G2 is a mysterious object in the heart of our Milky Way galaxy. It has been postulated that G2 is an immense cloud of hydrogen gas on course to be devoured by Sagittarius A*, the supermassive black hole at the Milky Way’s center. However, rather than being ripped to shreds by the intense gravity of the black hole, instead G2 has continued in its orbit.
“We are seeing phenomena about black holes that you can’t watch anywhere else in the universe,” Ghez said. “We are starting to understand the physics of black holes in a way that has never been possible before.”
Now, new research by a team led by Andrea Ghez of the University of California, Los Angeles has ascertained the true, strange nature of G2. According to a UCLA statement, Ghez and team found that G2 is actually a pair of binary stars that had been orbiting Sagittarius A* together. Now they have merged to form an extremely massive star surrounded by gas and dust.
Ghez and colleagues used the optical and infrared telescopes at the W. M. Keck Observatory in Hawaii. The adaptive optics of those instruments offer a unique means of studying Sagittarius A*, as they mitigate the distortion effects of Earth’s atmosphere in real time.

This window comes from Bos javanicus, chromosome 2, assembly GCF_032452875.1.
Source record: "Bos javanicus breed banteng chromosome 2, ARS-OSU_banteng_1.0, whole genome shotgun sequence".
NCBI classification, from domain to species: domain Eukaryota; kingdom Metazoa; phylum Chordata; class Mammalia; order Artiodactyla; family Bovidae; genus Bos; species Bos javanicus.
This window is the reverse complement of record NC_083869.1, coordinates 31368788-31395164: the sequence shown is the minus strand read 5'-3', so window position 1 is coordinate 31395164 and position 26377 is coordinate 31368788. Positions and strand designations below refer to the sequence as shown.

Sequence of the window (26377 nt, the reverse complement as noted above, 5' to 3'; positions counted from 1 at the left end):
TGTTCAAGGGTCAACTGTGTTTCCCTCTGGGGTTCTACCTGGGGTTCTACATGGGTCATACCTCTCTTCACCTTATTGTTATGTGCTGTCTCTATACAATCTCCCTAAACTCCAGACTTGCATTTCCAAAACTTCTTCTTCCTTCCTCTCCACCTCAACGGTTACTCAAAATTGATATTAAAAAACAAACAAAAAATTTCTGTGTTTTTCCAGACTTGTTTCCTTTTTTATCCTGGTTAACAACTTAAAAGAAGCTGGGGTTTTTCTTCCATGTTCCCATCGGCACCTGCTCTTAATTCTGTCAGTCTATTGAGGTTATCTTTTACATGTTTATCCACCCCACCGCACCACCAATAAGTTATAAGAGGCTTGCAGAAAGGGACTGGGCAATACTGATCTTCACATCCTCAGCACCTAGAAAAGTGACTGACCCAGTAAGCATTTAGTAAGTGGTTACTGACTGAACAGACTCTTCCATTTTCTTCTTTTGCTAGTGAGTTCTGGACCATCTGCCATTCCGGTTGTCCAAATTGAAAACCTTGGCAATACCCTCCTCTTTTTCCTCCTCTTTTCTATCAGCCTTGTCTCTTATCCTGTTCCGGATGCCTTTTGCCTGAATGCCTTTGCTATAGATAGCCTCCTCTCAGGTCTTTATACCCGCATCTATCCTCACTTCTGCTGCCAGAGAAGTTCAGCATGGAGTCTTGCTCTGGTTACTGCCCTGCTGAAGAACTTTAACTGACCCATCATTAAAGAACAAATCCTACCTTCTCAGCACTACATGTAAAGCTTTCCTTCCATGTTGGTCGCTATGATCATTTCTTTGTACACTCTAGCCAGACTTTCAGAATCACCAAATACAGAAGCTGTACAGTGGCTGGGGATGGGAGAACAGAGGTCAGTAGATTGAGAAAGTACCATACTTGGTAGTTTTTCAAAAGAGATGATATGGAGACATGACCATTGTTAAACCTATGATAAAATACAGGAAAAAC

G2 is one of a number of giant stars being created around the black hole as the overwhelming gravity fuses binary stars together. When such a merging occurs, the resultant giant star inflates for more than a million years. G2 is at the end of that process, and is now enduring what Ghez termed “spaghetti-fication”, becoming elongated as it circles the black hole. The surrounding cloud of dust and gas formed as nearby stars heated the surface of G2.
The new findings were published on November 3rd in the journal Astrophysical Journal Letters.
G2 Survives Supermassive Black Hole In The Milky Way Galaxy.